I know I was going to post shorter articles. But I’ve failed again as it’s time for my annual retrospective on the year seen through some of the photos I’ve taken. Almost chronological but I’ve taken some liberties to stretch a few points. The year started with an Icy blast. Even my landrovers were shivering in the yard.
The icy blast continued into February. Working outside on the heath in the short days needed a good fire to stop us freezing up. We cleared an area of scrub and Birch to join areas of restored lowland heath and on the odd occasion I leave a scuplture behind.
Make room for March! I could swear there was a landrover in that corner before somebody dumped a rusting and rotten pile of wood and iron in there. But I could sense a magnificent farm trailer just waiting to be reborn. Very handy too with plenty of logs and hay bales to move through the year. I really liked the traditional sturdy wooden frame so with plenty of help from Richard the trailer was restored. That’s all very well but where did that Landrover go?
Not called Puff the magic Landrover for nothing. First you see it and then you don’t but more of that later. Despite the signs of spring the weather remained so cold it seemed that Winter would never end.
May arrived and slowly the weather improved. The summer event season arrives and it’s peak time for selling all of the winters woodland products, beanpoles, peasticks, flower stakes, brooms rakes and charcoal. As well as getting busy on the polelathe.
The mowing season starts in earnest in June with the Green Scythe Fair and the West Country Scythe Championships in Somerset. I’ve been seduced by the lure of the traditional English scythe, you know the grim reaper one with the curvy handle. These haven’t been in production for the best part of 50years so it was great to have Mike Abbott demonstrating the steam bending of an ash snathe in Somerset.
By July the mowing season is frantic and I’d like you to understand the sense of urgency that imbues our scything. It’s not just a weekend posing with our scythes in front of a National Trust mansion – whatever gave you that impression?
Well ok so I do tractors sometimes? August saw Peter my vintage Massey Ferguson 135 with my Vicon-Lely Acrobat hay tuner in full swing. We made 830 bales of hay on a 9 acre traditional flower meadow in 30 degree (C) temperatures during our summer heatwave. Very good hay it was too, and no great surprise that locals flocked to the field to picktheirown bales so we sold the lot in a very short time.
I am losing the plot a bit. Ah yes it’s September and meanwhilst down at the Weald & Downland Open Air Museum my friend Martin Fox the blacksmith has become infected with the English Scythe bug. As well as becoming quite competent swinging his blade through the grass Martin and I have been working on the repair and reworking of old English scythe blades. He’s even threatening to start making reproduction medival blades. Just as well, because people seem to turn up on my courses with a lot of broken old English blades and it does give Martin something to do all day!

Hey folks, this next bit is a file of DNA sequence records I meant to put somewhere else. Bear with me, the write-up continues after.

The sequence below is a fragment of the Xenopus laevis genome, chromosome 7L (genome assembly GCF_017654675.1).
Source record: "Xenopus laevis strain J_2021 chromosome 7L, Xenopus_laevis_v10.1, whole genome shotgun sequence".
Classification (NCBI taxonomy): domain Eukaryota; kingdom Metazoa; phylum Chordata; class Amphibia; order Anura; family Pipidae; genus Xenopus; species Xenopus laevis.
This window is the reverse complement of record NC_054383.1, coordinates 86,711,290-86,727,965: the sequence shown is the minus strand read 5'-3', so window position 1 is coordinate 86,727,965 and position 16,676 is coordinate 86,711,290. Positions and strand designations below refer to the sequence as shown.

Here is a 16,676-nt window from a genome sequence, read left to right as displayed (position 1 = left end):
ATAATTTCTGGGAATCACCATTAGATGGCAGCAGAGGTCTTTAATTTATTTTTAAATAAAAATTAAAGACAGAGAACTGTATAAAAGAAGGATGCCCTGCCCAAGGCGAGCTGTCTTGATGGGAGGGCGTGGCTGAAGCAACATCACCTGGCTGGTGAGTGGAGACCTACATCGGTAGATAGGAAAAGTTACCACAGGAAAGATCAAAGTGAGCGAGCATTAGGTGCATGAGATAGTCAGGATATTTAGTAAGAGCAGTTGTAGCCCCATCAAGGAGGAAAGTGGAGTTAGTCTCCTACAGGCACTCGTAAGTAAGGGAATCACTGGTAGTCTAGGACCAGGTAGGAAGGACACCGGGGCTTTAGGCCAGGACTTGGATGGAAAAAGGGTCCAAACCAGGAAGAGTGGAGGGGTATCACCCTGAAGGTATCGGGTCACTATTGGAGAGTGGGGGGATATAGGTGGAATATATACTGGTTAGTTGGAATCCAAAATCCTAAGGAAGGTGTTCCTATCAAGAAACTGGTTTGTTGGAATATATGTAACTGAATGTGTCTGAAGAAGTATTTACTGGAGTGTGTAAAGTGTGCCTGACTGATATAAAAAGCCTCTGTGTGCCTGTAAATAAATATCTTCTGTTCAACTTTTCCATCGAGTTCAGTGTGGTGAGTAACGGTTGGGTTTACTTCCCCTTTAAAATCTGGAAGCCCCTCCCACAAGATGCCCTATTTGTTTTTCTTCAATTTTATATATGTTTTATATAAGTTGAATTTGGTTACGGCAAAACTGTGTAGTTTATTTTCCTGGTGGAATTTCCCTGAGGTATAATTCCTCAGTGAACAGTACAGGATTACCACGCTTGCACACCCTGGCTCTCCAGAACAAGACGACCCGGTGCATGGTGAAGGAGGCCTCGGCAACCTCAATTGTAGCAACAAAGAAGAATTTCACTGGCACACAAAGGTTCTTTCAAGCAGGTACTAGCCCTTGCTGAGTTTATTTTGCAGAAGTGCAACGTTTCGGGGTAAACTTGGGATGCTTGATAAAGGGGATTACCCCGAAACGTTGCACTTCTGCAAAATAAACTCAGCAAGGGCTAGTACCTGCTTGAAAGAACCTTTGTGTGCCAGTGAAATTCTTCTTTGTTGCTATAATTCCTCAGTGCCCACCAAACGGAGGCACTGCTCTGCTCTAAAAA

Earlier in the year I came across some lovely little axes made by Magnus. These axes are made traditionally to patterns found at archaeological sites. The head is wrought iron which is wrapped and forge welded to form the eye socket and then the hard steel edge is welded to the head. Magnus is an armourer and a lot of the weapons he makes end up on TV just like this axe which is to a ninth century Viking pattern. It makes a great little carving axe.
Having been a hot summer the sales of charcoal have gone well. I try to make more than I need at the end of the season before the weather turns – but the Gales of November came early and I didn’t quite make it.
The gales are still with us and they’ve been the major feature of December except now they’ve graduated to Storms with winds forecast at Hurricane force. We spent a few days on Cornwall’s north coast admiring the waves before retiring to a log fire in the evenings.
Yes. It’s disappearing again. The final photo of the year has to feature Puff my magic landrover. Everything was going so well and then…….. a meeting with a big stump on the heath ripped off a chassis crossmember and peeled back a section of the chassis bottom. Not too good and a clear indication of too much rust in the chassis. The top half of the chassis is very good though – anybody want a top half of a landrover 1961 long wheel base chassis?
Well I’ve squeezed in a few of the things that have happened over the year, I’ve had to miss out so many things that made this year special but thats the nature of these things and it does lay a great start for lots of things to happen in 2014. If only I had the time. I hope you had a good 2013 and I wish you all the best for 2014 wherever you are !